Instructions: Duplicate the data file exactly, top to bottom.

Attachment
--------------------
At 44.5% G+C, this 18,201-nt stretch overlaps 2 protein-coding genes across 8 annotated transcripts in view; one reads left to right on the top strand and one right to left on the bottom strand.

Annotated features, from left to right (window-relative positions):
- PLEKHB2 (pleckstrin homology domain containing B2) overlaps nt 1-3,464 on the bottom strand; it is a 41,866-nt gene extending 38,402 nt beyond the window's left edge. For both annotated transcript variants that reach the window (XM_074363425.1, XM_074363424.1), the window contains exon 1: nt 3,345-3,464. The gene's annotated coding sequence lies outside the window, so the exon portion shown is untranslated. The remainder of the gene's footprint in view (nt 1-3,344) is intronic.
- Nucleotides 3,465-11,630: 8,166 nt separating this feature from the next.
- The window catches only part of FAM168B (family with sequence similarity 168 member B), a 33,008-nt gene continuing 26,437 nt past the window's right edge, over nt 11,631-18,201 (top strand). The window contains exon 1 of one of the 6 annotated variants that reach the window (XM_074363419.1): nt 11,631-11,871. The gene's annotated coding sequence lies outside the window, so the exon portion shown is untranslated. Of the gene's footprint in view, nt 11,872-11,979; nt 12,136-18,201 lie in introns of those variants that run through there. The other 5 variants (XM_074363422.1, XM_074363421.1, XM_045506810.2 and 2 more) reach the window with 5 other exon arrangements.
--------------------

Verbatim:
At 44.5% G+C, this 18,201-nt stretch overlaps 2 protein-coding genes across 8 annotated transcripts in view; one reads left to right on the top strand and one right to left on the bottom strand.

Annotated features, from left to right (window-relative positions):
- PLEKHB2 (pleckstrin homology domain containing B2) overlaps nt 1-3,464 on the bottom strand; it is a 41,866-nt gene extending 38,402 nt beyond the window's left edge. For both annotated transcript variants that reach the window (XM_074363425.1, XM_074363424.1), the window contains exon 1: nt 3,345-3,464. The gene's annotated coding sequence lies outside the window, so the exon portion shown is untranslated. The remainder of the gene's footprint in view (nt 1-3,344) is intronic.
- Nucleotides 3,465-11,630: 8,166 nt separating this feature from the next.
- The window catches only part of FAM168B (family with sequence similarity 168 member B), a 33,008-nt gene continuing 26,437 nt past the window's right edge, over nt 11,631-18,201 (top strand). The window contains exon 1 of one of the 6 annotated variants that reach the window (XM_074363419.1): nt 11,631-11,871. The gene's annotated coding sequence lies outside the window, so the exon portion shown is untranslated. Of the gene's footprint in view, nt 11,872-11,979; nt 12,136-18,201 lie in introns of those variants that run through there. The other 5 variants (XM_074363422.1, XM_074363421.1, XM_045506810.2 and 2 more) reach the window with 5 other exon arrangements.